Reply
  • Brenden March 22, 2012, 1:01 pm

    MMM, being one of probably many that have sent you a very similar email question, thanks for the article and the one(s) yet to come. As I said before, it’s difficult to know where to start with someone who prefers to wax her money mustache.

    Perhaps it’s in the works, but it would be awesome to have a list of “MMM Basics” articles, or a “Where to Start” section of the site with the best, most essential philosphy articles. It would be super easy to introduce friends and family to Mustacianism this way, especially the ones that aren’t hardcore enough yet to start at the beginning and plow their own way through. Could be more of an introdictory cheek-slap than a face-punch.

    Thanks for everything!

    Reply
  • Bryan in Tahoe March 22, 2012, 1:08 pm

    This is a fantastic article. I’m sharing with my wife today. Really, our visions of life are quite similar, it is the trying to speak the same language, that is the challenge.

    Reply
  • Heidi March 22, 2012, 1:47 pm

    I try to focus on the desired outcome (as you mentioned in your article.) Freedom is my word, but when I would talk to my wife about that goal, it didn’t have much emotional meaning to her. She would always say, “I only work 3 days (12 hr shifts) a week – I wouldn’t mind doing this the rest of my life.” She has gotten a lot more on board now that she is older and developing arthritis. She is turning 50 this year, so I have rephrased it as “You’re going to retire at 62. I’ll be 50. We have a 12 year time frame to prepare.” Her plan was to retire at 67, but that gives me way too little time to do what I want to do! She is the funnest person I know, so I need her to be still young and healthy when we are ready to go spend 3 months in Thailand or Ecuador.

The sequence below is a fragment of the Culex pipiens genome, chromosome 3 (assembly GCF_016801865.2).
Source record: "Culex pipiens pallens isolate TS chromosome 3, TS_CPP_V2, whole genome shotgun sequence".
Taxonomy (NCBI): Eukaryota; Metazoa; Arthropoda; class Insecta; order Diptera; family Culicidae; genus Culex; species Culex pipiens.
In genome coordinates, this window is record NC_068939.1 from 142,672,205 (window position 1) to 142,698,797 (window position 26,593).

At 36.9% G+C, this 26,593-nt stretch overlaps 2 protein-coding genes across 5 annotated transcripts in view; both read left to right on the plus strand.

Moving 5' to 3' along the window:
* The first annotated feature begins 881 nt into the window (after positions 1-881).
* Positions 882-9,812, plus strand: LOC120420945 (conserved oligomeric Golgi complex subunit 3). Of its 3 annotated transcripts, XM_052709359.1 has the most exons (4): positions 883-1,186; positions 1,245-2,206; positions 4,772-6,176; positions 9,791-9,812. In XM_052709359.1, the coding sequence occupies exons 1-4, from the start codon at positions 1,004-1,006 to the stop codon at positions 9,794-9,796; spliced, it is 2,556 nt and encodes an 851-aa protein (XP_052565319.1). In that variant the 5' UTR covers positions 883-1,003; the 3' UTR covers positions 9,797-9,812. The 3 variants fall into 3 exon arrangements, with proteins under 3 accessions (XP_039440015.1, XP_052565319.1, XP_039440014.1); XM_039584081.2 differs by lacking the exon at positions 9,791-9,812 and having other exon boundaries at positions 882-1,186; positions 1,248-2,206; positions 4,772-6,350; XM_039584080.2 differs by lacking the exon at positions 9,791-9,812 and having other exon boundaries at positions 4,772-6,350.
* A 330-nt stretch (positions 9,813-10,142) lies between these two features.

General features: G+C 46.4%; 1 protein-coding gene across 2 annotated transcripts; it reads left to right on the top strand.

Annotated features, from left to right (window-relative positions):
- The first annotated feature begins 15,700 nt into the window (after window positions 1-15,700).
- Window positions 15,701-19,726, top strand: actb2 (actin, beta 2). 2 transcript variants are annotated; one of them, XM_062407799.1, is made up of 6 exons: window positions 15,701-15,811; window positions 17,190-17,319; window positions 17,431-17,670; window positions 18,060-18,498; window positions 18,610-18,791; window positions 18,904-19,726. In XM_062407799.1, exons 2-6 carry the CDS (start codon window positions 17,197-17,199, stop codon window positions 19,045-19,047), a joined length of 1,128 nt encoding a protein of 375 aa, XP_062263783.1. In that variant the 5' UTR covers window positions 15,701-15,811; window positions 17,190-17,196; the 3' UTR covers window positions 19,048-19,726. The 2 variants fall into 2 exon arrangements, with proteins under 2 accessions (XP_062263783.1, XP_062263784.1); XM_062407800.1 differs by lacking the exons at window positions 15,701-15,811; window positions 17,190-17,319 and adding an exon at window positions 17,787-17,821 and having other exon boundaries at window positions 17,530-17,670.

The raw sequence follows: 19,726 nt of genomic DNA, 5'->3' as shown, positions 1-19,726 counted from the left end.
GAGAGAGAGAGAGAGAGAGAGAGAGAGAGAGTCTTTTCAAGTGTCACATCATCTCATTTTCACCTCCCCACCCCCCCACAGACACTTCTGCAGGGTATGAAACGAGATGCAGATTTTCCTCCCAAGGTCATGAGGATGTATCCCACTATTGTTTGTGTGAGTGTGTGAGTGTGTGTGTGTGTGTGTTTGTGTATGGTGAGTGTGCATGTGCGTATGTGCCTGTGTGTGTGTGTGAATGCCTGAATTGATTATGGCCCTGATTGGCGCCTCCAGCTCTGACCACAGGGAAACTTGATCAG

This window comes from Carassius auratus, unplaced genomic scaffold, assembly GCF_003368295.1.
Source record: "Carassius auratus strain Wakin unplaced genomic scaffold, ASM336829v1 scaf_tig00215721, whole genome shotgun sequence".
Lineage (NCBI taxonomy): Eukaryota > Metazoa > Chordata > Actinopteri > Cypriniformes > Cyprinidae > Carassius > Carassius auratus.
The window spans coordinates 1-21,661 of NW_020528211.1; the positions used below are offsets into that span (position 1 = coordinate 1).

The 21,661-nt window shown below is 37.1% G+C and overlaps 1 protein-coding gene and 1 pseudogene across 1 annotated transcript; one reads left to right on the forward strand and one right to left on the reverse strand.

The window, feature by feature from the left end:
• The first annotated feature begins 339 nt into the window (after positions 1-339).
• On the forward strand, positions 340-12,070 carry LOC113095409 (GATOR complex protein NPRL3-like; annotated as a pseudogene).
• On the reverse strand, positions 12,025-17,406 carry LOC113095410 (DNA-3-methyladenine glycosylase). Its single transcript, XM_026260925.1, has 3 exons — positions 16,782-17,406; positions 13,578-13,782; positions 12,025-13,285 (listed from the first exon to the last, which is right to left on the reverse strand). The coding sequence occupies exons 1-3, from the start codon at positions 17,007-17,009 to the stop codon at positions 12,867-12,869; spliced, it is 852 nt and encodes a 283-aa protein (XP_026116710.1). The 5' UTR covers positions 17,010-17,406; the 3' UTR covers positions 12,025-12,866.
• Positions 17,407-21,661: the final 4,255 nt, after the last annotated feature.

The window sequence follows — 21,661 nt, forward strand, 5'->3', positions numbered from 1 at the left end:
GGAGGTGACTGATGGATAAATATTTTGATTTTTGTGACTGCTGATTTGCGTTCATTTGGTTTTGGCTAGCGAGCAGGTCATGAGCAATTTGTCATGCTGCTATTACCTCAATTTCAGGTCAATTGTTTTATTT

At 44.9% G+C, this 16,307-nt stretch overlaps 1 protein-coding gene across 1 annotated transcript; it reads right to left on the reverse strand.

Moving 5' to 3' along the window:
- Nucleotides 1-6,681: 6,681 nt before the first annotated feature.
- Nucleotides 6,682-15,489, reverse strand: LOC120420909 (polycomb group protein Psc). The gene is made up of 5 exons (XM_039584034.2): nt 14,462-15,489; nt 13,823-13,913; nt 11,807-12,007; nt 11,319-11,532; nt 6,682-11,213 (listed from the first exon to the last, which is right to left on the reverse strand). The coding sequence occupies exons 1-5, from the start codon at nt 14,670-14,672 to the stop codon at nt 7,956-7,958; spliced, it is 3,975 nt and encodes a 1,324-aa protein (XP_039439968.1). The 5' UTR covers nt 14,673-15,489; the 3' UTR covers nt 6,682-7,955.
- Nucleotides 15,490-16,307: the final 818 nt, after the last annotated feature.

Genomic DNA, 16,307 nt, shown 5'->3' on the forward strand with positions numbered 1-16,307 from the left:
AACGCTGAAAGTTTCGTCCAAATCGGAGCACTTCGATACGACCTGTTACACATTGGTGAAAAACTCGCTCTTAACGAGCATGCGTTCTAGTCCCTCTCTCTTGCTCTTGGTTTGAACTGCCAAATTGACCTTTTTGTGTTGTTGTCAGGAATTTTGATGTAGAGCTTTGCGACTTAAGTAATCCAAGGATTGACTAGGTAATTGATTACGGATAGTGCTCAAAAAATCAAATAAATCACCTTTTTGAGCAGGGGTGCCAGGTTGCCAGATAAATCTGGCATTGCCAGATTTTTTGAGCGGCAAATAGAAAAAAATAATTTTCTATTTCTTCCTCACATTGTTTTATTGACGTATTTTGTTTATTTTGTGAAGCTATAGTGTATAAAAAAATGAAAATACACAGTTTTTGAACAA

Reply
  • DP March 22, 2012, 3:08 pm

    I sometimes forget that I discovered your blog (the day Lifehacker posted your commuting post) before my wife did. Because the moment I told her about it, she immediately devoured the whole thing, tearing through all the old posts all the way up to that day’s post before I had even learned to spell “mustache” properly. Anyway for us the best thing has been to read your blog, compare it to other sources of financial wisdom we’ve trusted in over the years, and have many heart-to-heart conversations about what we want for our family. So far this has served us well–from big decisions like buying a car to small ones like what to get each other for Christmas (bike headlights).

    MMM has been one of the greatest things to happen to our marriage!

    Reply
  • Cindy@Rhinebeck March 22, 2012, 3:28 pm

    Unfortunately, the only thing that worked in my situation (after years of my advice falling on deaf ears) was just to let his money run out. Painful but extremely effective. Only then would he listen. And listen well he did!

    Now, we’re on the same page. A bit poorer than I had planned but oh! so much more the wiser.

    Sometimes, only personal experiences will work.

    Reply
    • regambale March 23, 2012, 9:46 am

      Interesting that you say this, because I think it has to come to this sometimes. I already figured out that I can not change my husband but I can do all that I can do and hope that when he sees the results, he will then jump on board. But oh how frustrating it is when I bust my butt to save a few dollars, then he spends more than I just saved; mindlessly. I wish I had the choice to let HIS money run out…unfortunately, we do not have separate money. My husband is the bread winner. My job is raising our three small children.

      Reply
  • Ano March 22, 2012, 4:23 pm

    Currently trying to work this magic on someone who’s been pretty lazy about financial stuff in general (I think his attitude is “So long as I don’t carry debt, I’m good.”)

    I think this dude might be good to keep for the long haul, so I tried an approach that been gaining a little traction — surprisingly, it was inspired by your polar opposite, MMM…Ramit over at IWTYTBR. Whenever my dude wants to spend $40 on a quick dinner for us or doesn’t care about parking fees [holy crap, I care!] for that $40 dinner, I ask him if he wouldn’t rather spend that money on the vacation we’ve talked about going on. It’s been mostly working so far. I’ve also noticed he’s been curbing other expenses, too.

    Conscious spending for the win. Maybe, once he gets used to the feeling of cutting back, I can get a little more pushy about saving for the sake of just saving and chilling out. Or maybe by then I’ll realize I’m not meant to be with someone who doesn’t share my attitude toward money. :P

    Reply
    • Osprey March 23, 2012, 5:11 am

      Thanks for the advice Mr MM. My non-mustachian partner and I are DINKy with no debt so he doesn’t feel the need to change a thing. He also likes his job! It’s hard to motivate him and I can foresee it taking a long time :( This blog helps to keep me on track.

      Reply
      • Osprey March 23, 2012, 5:16 am

        PS Ano: I hear ya! Good luck with your dude.

        Reply
  • LRK March 22, 2012, 4:53 pm